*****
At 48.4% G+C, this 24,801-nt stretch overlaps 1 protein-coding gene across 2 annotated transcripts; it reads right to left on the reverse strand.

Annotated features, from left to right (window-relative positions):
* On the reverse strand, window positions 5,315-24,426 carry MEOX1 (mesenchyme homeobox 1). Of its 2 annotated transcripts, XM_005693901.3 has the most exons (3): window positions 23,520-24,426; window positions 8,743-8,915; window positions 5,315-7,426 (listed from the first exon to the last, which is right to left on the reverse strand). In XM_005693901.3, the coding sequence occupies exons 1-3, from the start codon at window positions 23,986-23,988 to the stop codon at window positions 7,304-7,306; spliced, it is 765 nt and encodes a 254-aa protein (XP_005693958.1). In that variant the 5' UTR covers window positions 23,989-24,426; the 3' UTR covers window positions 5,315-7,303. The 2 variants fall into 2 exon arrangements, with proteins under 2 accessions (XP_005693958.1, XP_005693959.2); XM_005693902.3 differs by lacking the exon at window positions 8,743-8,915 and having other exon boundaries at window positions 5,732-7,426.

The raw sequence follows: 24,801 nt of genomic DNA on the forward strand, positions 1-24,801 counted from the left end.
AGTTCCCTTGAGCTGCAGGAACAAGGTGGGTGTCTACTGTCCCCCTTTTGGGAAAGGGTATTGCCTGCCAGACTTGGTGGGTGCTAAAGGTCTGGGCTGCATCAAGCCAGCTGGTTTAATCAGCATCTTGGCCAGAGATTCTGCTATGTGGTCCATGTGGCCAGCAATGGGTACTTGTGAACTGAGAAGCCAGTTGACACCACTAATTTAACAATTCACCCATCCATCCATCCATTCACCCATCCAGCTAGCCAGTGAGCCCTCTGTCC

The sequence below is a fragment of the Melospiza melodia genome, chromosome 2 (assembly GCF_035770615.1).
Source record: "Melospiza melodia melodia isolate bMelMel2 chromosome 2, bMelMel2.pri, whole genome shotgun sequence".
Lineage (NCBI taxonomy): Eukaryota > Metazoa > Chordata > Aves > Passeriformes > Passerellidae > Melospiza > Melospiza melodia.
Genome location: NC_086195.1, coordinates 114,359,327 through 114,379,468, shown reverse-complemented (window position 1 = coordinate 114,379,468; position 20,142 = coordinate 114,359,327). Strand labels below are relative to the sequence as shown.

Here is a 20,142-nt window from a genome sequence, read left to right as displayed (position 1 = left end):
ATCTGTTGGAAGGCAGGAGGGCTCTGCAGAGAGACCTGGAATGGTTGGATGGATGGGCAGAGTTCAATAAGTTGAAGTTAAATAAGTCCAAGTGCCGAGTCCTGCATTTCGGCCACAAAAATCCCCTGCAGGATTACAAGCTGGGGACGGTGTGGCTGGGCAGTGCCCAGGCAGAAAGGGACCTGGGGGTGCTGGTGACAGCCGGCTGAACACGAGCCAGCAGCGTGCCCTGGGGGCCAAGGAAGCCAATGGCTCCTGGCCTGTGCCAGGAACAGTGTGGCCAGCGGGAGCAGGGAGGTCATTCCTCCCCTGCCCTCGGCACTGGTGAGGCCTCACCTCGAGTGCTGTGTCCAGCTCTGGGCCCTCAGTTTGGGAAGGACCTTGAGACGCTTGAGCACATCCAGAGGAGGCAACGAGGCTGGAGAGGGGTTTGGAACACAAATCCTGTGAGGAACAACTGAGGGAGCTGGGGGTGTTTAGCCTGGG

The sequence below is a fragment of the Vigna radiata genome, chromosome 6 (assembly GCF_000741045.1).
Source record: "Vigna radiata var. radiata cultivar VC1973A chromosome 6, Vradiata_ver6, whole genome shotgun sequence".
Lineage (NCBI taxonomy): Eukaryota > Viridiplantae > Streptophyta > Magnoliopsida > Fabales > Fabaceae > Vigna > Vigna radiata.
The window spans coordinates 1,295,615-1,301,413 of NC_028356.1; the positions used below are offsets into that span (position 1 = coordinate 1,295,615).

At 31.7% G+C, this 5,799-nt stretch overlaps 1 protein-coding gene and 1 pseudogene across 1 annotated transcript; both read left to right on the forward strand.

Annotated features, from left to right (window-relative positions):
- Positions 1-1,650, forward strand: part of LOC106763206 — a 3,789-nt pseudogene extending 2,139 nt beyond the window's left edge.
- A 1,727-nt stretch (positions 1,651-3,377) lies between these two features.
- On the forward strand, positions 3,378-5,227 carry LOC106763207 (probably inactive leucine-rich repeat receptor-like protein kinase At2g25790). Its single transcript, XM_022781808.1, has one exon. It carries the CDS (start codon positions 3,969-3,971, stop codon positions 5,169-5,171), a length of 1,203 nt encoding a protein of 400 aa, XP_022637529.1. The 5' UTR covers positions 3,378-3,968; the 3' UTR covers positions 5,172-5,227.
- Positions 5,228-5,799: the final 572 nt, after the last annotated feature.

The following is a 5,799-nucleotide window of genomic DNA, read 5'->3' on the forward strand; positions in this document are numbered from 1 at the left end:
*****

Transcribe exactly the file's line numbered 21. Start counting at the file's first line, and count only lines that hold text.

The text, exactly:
- Positions 5,228-5,799: the final 572 nt, after the last annotated feature.